"I entreated HaShem"
This week's Torah reading, Va'Etchanan, opens as Moshe explains to his people that he has been pleading to G-d to have his decree of no-entry-into-the-Land-of-Israel rescinded. All he asks for is to "cross over and see the good land that is on the other side of the Jordan, this good mountain and the Lebanon." (Deuteronomy 3:25) Our sages teach us that "this good mountain" refers to Jerusalem, and "the Lebanon" to the Holy Temple. But then Moshe cuts short his own reverie and states abruptly, "But HaShem was angry with me because of you, and He did not listen to me, and HaShem said to me, 'It is enough for you; speak to Me no more regarding this matter.'" (ibid 3:26) There is a Midrashic tradition that Moshe actually entreated G-d with 515 entreaties. Apparently G-d was not interested in hearing number 516. So Moshe desisted.
But Moshe's words to Israel describe a direct connection between his ban from entering the land with the sin of the spies. We have understood, until now, that G-d's anger with Moshe stemmed from his striking the rock at Mei Meribah. (Numbers 20) What then, is the connection between Moshe's predicament and the incident of the twelve spies who returned from Canaan with an evil report? Many explanations have been offered, including that of Rabbi Chaim Richman in this week's video teaching, (see below). But we will chart a different course: G-d's response to the grievous crime of the spies and Israel's reaction, ("and the people wept on that night" ibid 14:1), was to decree that the entire generation would never enter the land. According to Midrash, G-d's punishment contained yet another aspect: The day that the evil report was received by the people would be a day of crying throughout the generations. "Because you cried on that night for no reason, I will give you a reason to cry on that same night." That night was, of course, the 9th of Av, (Tish'a b'Av).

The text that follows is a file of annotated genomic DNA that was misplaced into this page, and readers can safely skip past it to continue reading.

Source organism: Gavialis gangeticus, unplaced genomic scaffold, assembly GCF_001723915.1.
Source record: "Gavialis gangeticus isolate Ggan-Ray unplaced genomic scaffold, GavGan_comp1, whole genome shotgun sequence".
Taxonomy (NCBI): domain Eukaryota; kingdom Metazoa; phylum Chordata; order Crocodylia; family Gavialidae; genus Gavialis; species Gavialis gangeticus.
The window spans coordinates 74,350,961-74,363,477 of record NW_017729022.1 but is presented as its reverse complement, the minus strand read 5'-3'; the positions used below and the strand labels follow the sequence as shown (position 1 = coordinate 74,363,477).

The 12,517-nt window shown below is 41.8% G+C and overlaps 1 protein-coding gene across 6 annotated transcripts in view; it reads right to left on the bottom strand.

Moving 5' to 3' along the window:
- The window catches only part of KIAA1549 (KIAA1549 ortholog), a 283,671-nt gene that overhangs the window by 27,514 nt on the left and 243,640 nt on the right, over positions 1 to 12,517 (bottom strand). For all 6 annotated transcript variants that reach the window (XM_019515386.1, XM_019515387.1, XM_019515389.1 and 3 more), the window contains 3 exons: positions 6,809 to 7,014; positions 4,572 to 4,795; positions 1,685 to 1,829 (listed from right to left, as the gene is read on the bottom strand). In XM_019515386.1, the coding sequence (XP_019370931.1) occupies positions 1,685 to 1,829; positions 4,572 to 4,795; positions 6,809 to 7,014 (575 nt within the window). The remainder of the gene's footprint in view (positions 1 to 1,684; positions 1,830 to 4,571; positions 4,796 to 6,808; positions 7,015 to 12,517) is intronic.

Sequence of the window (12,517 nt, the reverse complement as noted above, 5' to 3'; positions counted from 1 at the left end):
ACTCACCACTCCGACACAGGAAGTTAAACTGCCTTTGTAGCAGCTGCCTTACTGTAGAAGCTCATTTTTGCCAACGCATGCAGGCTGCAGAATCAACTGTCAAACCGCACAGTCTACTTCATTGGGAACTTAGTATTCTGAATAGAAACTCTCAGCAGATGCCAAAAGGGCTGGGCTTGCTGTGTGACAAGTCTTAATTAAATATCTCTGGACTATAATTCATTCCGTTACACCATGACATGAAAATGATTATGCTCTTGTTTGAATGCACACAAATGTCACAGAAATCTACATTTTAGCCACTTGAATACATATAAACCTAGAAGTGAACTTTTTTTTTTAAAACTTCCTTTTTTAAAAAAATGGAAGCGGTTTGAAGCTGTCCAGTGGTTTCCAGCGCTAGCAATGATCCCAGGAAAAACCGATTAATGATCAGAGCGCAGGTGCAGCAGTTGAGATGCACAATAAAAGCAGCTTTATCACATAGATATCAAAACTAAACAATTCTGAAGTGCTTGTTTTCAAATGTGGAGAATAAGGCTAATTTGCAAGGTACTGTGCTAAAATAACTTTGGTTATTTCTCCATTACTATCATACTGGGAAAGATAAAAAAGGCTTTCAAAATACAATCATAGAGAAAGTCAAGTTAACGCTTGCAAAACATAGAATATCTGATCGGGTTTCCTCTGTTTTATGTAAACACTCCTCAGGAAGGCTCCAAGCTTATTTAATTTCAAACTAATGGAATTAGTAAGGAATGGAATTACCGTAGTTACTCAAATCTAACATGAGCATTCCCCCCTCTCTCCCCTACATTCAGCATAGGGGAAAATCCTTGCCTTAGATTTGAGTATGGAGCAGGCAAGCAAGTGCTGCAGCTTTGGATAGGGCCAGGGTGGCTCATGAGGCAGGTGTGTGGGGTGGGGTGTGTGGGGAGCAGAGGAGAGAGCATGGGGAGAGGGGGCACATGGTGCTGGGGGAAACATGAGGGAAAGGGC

Tish'a b'Av would become for the people of Israel a day on which many disasters befell the nation, the chiefest of which would be the destruction of the two Holy Temples. And so for nearly two thousand years Israel has had a reason to cry on the 9th of Av. And so, as we have for 1941 years, this past Monday night-Tuesday all of Israel fasted and mourned the destruction of the Holy Temple. But how long will the cries continue? How long will the mourning persist? Was G-d's decree forever?
G-d decreed that He will give Israel a reason to cry on the night of the 9th of Av, and so He did. This was not a decree made on the spur of the moment, as an expression of unbridled outrage. This decree, as with all harsh decrees meted by G-d. was done with love and for the distinct purpose of enabling Israel to ultimately, through the fullness of time, rectify the sin of the spies. As long as there is a reason to cry, then cry we must. But what happens when the reason to cry is suddenly no longer there?